Next on Paul’s list of lesser known friends in Romans 16 are Priscilla and Acquila. Well, maybe they are a little better known than some of the others on Paul’s list, nevertheless they are well worth meeting. Paul’s history of them is far too brief. The little insight that he gives into their lives makes the reader want to know more. How valuable a full biography of their lives might have been to the early Church, and even to the church of the 21st century. You can be sure that they would never have written their autobiography. They were humble servants of the Lord Jesus Christ. The interesting thing is they are never mentioned apart. There are six references to them in the New Testament. In three of them, Priscilla is mentioned first and in the other three, Acquila’s name comes first. One writer describes Acquila as, “The man who is always linked with his wife”. Their two hearts beat as one. Together they served the Lord Jesus Christ and His church. Priscilla means ‘worthy’ or ‘venerable’ and Acquila means ‘eagle’, the emblem of the Roman army. They are both Jews, but their names are Roman. Could it have been that their families had important positions in the civil service of Imperial Rome?

Let’s start with the history of this remarkable couple in Acts 18 (v’s 1 —3). We find them living in the city of Corinth, the leading political and commercial center of ancient Greece. Corinth housed the temple of Aphrodite, the goddess of love. It doesn’t, therefore, take a great imagination to understand the sinful lifestyle of many of its citizens. But why were Priscilla and Acquila in Corinth at this time? They were refugees from Rome. Verse two of Acts 18 tells us that the emperor, Claudius, had expelled all Jews from Rome. Their Roman names and possible Roman connections could not save them. Even in those far off days, antisemitism was flourishing. However, in the providence of God, it worked out for good because there they met the apostle Paul. They were warm hearted hosts and welcomed Paul into their home. Paul, if you like, became their lodger — he may have worked for his keep! Why do I think that? Well,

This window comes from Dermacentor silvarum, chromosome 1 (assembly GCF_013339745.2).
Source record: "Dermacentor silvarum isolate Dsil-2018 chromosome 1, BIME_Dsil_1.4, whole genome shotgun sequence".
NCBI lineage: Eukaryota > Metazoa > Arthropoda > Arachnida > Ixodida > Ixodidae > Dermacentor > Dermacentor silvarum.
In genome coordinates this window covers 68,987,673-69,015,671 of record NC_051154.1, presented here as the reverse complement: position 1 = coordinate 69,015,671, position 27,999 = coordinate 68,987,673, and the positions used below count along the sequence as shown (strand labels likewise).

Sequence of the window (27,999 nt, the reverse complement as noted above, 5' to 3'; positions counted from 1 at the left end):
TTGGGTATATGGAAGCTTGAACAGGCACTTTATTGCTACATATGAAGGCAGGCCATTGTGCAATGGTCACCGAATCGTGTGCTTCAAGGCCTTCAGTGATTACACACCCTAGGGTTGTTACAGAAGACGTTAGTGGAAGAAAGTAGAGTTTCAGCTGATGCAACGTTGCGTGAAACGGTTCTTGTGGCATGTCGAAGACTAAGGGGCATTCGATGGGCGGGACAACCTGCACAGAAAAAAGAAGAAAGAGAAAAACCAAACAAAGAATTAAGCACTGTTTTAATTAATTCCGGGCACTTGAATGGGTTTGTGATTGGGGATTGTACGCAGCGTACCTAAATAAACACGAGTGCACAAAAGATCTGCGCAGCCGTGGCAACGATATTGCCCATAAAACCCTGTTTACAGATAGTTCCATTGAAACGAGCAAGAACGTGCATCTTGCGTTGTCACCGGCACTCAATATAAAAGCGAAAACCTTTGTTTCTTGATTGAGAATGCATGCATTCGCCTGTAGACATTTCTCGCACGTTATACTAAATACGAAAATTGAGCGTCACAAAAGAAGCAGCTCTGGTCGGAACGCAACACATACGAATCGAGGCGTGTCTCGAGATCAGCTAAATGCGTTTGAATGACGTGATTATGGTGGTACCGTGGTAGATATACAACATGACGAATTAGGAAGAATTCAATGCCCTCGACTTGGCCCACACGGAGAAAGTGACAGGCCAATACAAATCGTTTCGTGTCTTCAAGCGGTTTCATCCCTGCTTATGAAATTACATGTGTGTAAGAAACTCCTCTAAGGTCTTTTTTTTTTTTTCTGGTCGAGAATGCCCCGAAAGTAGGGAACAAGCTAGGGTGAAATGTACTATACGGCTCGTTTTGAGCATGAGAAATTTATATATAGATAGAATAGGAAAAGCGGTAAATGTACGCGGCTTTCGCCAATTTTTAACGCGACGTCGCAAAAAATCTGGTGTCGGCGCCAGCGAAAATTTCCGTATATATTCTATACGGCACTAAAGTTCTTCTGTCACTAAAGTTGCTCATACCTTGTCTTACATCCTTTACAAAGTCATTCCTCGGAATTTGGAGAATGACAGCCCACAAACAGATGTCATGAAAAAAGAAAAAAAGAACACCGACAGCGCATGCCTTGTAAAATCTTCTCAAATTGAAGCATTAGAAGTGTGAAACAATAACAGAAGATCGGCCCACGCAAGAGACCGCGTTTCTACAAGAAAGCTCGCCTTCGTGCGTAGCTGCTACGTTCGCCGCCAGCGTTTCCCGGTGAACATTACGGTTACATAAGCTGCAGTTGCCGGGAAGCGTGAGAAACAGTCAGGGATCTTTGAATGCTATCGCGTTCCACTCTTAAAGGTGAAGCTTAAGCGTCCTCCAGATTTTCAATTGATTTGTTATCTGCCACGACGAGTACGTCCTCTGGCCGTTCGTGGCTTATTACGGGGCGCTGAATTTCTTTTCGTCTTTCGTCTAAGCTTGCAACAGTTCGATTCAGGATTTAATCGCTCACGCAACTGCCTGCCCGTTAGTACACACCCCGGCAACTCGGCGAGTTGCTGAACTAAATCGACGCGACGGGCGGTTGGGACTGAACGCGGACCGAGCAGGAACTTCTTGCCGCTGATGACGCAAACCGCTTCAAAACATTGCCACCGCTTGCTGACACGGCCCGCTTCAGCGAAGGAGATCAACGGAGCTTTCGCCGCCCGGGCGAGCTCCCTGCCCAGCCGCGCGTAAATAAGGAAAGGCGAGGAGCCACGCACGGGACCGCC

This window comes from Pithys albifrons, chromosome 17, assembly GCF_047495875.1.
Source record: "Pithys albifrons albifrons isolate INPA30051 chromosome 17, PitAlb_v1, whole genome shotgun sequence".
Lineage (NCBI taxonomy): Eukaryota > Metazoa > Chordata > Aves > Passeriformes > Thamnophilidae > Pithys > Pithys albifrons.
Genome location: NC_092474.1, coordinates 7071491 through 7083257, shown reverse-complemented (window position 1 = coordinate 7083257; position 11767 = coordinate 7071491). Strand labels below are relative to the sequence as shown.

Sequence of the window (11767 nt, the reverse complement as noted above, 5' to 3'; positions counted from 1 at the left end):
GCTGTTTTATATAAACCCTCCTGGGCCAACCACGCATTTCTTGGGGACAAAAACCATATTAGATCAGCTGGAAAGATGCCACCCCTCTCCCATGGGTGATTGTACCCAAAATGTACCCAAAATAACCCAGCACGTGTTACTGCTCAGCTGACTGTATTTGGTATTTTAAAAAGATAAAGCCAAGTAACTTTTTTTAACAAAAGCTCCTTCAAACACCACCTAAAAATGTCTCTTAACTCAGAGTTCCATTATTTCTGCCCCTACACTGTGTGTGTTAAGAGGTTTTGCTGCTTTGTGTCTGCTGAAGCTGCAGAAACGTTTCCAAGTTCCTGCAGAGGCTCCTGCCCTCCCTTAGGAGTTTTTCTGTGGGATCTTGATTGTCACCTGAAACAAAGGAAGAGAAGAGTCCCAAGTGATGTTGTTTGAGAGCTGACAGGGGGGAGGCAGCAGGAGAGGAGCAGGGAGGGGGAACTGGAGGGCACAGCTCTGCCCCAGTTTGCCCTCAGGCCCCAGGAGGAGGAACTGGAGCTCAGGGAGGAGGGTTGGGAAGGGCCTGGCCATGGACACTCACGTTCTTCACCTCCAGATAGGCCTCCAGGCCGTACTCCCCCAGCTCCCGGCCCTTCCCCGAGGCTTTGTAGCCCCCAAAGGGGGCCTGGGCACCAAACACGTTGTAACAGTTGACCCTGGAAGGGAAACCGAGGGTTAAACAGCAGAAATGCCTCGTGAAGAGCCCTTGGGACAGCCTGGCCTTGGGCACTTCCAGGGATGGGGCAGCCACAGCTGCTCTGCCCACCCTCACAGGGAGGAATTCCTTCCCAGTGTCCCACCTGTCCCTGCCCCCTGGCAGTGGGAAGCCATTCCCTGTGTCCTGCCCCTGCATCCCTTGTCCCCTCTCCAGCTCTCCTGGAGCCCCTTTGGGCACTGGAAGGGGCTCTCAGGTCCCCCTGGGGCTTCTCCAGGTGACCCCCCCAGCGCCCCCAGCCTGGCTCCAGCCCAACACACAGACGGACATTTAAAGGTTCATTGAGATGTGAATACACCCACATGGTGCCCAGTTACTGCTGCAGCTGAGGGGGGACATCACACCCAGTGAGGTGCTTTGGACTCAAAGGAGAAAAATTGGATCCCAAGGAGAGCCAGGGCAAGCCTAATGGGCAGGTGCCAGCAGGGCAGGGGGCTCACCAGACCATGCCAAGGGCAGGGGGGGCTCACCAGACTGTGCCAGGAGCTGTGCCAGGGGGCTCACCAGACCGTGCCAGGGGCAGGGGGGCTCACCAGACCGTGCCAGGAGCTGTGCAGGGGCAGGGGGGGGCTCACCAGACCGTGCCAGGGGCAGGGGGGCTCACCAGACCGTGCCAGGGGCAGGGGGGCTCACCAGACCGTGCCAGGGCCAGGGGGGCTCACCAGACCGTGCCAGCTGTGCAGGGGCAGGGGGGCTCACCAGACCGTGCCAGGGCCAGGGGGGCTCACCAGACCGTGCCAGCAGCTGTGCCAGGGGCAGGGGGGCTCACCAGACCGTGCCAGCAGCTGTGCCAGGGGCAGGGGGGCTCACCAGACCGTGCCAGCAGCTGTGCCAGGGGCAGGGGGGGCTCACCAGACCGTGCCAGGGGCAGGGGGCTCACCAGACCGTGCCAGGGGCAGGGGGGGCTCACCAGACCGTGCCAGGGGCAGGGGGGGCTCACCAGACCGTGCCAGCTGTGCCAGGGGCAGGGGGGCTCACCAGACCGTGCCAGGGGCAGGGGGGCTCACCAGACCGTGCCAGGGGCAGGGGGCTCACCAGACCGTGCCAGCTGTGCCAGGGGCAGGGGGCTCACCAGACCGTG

the last part of verse three reads, “… he stayed with them and worked; for by occupation they were tentmakers”. Paul was also a tentmaker – these were probably leather tents. All Jewish boys were expected to learn a trade, no matter what profession they might enter. The old rabbis used to say, “He who does not teach his son to work, teaches him to steal!” So, by having a trade Paul was simply following the tradition of his fathers.

Not only did Priscilla (sometimes she is also called Prisca) and Acquila provide hospitality for Paul in Corinth, but they also provided companionship for him on his travels. In verse eighteen of Chapter 18 of Acts, we find that when Paul left Corinth, Priscilla and Acquila travelled with him. What good fellowship they must have enjoyed. We can imagine them discussing some of the great doctrines of Scripture, praying together and even discussing plans for the future. Plans that may have included how best to spread the gospel in Greece and Turkey. Paul was returning to Syria and his home church in Antioch, but Priscilla and Acquila didn’t go the whole way with him. They stopped off in Ephesus and verse nineteen tells us that he (Paul) ‘…left them there…’ this was again providential. Why? Because, not long afterwards there arrived in the synagogue, in Ephesus, an eloquent, fiery young preacher by the name of Apollos. As Priscilla and Acquila listened to him, something did not quite ring true (v25). He had got some of the truth, but not all of it. His error needed corrected, his knowledge needed to be increased and who better to do this than Acquila and Priscilla (v26). We read that, ’…they took him aside…” or ”…they took him with them… ’ (ANT). They may have invited him home for a meal and opened the discussion. We cannot be sure how it came about, but they were wise enough to discuss the matter with him alone. In their own gracious way they tactfully explained the truths of the gospel more fully to him. As Herbert Lockyer says in his book ‘The Women of the Bible’ — Zondervan, “….all that Apollos became he owed, under God, to the quiet instruction of Priscilla and Acquila”. How we need gracious Priscilla’s and Acquila’s in our church today. Could you be such a person?